Ohio Teen Returns to Football Team After Rape Case

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    AP
    Trent Mays, 17, left, and co-defendant 16-year-old Ma'lik Richmond (Right) sit in court before the start of the third day of their trial on rape charges in juvenile court on Friday, March 15, 2013 in Steubenville, Ohio. Mays and Richmond are accused of raping a 16-year-old West Virginia girl in August of 2012. (AP Photo/Keith Srakocic, Pool)

    A former Ohio high school football player found guilty of raping a 16-year-old girl after an alcohol-fueled party two years ago returned to the field Tuesday with his old team.

    Ma'Lik Richmond played for Steubenville High School in a scrimmage against Cambridge, WTOV-TV reported.

    Richmond and fellow athlete Trent Mays were adjudicated delinquent in the August 2012 assault on a West Virginia girl. Richmond was sentenced to one year in juvenile detention and Mays, who was also found guilty of using his phone to take a naked picture of the underage girl, was sentenced to two years.

    Richmond, now 18, was classified as a Tier II sex offender last August, meaning he will have to register every six months for the next 20 years. Unlike adult sex offenders, Richmond's name won't be included on publicly accessible websites, and he can request to have the classification removed later based on his rehabilitation.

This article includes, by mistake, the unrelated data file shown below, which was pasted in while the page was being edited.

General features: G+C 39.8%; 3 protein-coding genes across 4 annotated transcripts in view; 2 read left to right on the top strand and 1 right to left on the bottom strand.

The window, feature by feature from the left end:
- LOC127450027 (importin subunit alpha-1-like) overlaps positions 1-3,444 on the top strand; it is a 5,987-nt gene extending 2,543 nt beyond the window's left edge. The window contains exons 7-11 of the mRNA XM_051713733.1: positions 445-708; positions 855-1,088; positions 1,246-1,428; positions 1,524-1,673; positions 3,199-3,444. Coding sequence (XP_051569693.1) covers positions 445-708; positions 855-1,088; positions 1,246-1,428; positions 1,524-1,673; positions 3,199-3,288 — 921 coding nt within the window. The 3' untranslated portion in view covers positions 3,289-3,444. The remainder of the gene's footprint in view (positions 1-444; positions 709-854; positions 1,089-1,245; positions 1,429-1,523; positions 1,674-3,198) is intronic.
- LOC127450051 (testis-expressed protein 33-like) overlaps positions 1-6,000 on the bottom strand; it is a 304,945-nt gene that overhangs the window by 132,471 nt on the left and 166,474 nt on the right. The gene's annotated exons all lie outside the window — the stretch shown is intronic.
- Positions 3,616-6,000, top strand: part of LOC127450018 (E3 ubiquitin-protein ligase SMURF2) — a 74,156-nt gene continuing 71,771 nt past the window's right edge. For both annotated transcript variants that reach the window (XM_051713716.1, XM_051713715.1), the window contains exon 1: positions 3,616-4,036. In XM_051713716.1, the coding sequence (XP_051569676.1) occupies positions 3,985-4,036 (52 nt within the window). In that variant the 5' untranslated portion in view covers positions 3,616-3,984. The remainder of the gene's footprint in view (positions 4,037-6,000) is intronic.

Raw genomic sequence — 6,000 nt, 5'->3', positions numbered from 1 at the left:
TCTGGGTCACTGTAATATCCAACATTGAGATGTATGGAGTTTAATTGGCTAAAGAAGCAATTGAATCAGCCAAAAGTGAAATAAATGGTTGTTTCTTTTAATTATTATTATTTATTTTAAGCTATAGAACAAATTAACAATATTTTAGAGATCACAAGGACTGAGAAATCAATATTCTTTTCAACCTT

The school's football coach, Reno Saccoccia, said Richmond returned to school in January and was suspended from extracurricular activities for the remainder of the year. He told the TV station "it was a horrible crime," but Richmond completed everything the judicial system asked of him.

    "We don't deal in death sentences for juvenile activity, and I just feel that he's earned a second chance," Saccoccia said.

    Ohio High School Athletic Association spokesman Tim Stried said it is up to the school to determine whether a student athlete participates in sports.

    The school's superintendent and athletic director did not return messages from The Associated Press.

    Richmond's lawyer Walter Madison declined to comment on Richmond's status with the football team, but said in a written statement that "Band, debate, and sports teams reinforce critical lessons meant to guide one throughout life."

    The case brought international attention to the small city of 18,000 and led to allegations of a cover-up to protect the football team.

    A grand jury investigating whether laws were broken in the case brought additional charges against six adults, including Steubenville's then-superintendent Michael McVey. He and the district's former technology director have pleaded not guilty to charges including evidence tampering and obstructing justice.

    Charges against four other individuals have been resolved.